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Toddler Quinton Simon’s Mother Indicted On 19 Counts In Connection With His Murder

Chatham County, GA – The 22-year-year-old mother of Quinton Simon, the 20-month-old boy whose bones were recovered from a local landfill more than a month after she reported him missing, has been indicted on 19 counts in connection with Quinton’s murder.

Investigators located human remains at the Superior Landfill on Nov. 18 after a five-week search police described as “more grueling than anyone could have imagined,” FOX News reported.

Leilani Simon was arrested in for her son’s death on Nov. 21.

Chatham County District Attorney Shalena Cook-Jones announced on Wednesday that Simon has been indicted on charges of malice murder, concealing the death of another, two counts of felony murder, false report of a crime, and 14 counts of making a false statement, WAGA reported.

New details regarding the circumstances of Quinton’s horrific death were revealed in the eight-page indictment.

Investigators said they believe Simon killed Quinton “on or about” Oct. 5 – the same day she called 911 claiming her son mysteriously disappeared from her home on Buckhalter Road sometime after 6 a.m., FOX News reported.

The indictments alleged Simon assaulted her 20-month-old son with an unknown object, casing him “cruel and excessive physical pain,” WAGA reported.

In addition to allegedly lying to police about her son being “abducted by an unknown intruder,” Simon also claimed that the reason she left her house the morning of Oct. 5 was to pick up Orajel from a friend during a meet-up at a gas station, according to court documents.

Investigators said they believe Simon was actually dumping her dead son’s body into a dumpster located in the Azalea Mobile Home Plaza, the indictment read.

She allegedly repeated the same lies when speaking to police on at least two more occasions over the course of the following week, and at one point told investigators that it was actually her boyfriend, Daniel Youngkin, who left the house the morning when Quinton disappeared, WAGA reported.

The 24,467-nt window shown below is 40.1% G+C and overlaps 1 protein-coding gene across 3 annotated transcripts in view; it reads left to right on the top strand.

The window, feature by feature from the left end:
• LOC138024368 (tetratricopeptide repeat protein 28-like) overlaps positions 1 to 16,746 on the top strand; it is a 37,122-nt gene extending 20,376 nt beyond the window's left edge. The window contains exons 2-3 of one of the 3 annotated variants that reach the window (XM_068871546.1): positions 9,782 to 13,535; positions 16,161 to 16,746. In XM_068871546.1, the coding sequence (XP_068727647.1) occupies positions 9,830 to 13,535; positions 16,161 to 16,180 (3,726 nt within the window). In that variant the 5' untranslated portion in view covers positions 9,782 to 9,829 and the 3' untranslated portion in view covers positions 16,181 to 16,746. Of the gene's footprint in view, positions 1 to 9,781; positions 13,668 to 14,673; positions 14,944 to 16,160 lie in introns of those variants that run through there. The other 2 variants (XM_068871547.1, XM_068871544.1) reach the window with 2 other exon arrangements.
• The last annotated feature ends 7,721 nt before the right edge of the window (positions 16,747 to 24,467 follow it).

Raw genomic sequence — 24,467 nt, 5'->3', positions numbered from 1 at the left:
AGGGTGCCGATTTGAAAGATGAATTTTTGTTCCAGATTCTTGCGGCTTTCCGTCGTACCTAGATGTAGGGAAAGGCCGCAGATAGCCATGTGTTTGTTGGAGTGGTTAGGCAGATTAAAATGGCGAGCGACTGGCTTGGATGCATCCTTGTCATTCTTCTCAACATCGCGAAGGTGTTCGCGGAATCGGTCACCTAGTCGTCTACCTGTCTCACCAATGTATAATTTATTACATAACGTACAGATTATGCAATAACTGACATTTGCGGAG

The indictment alleged Simon also lied to investigators about her use of illegal drugs.

“As your district attorney I realize that this matter is really important to our community and also to the inquiring minds both here and beyond our community that want to know what happened to baby Quinton and how it happened,” Cook-Jones said during a press conference, according to the New York Post.

“That curiosity is not lost on me, however, there’s more evidence that may be revealed during the course of this investigation and I say that to remind you all that this is an ongoing criminal investigation,” she added.

Jones said her office is focusing all of their resources to making sure the case is “properly handled from beginning to end,” the New York Post reported.

“We all know that justice takes time,” Jones said, “but it should be swift and sure and fair.”

The massive search for Quinton began on Oct. 5, after Simon placed a call to 911, according to FOX News.

“Complainant advised her 1-year-old son is missing,” a 911 dispatcher relayed to officers, according to court documents. “She woke up, her door was open. Advised he’s unable to open a door. Thinks someone came in and took him.”

The Chatham County Police Department (CCPD) and the FBI revealed on Oct. 12 that they did not believe the boy was still alive.

“We are saddened to report that CCPD and the FBI have notified Quinton Simon’s family that we believe he is deceased,” the CCPD said in a tweet that night. “We have named his mother, Leilani Simon, as the prime suspect in his disappearance and death. But no arrests have been made and no charges have been filed.”

Investigators said during a subsequent press conference that they believe Quinton’s body was discarded in a “specific dumpster” that was ultimately taken to the landfill, FOX News reported.

“We did not want to end up at this point, but the evidence has taken us here,” FBI Special Agent Will Clark said on Oct. 18. “We have evidence, specific evidence, that leads us to this large property.”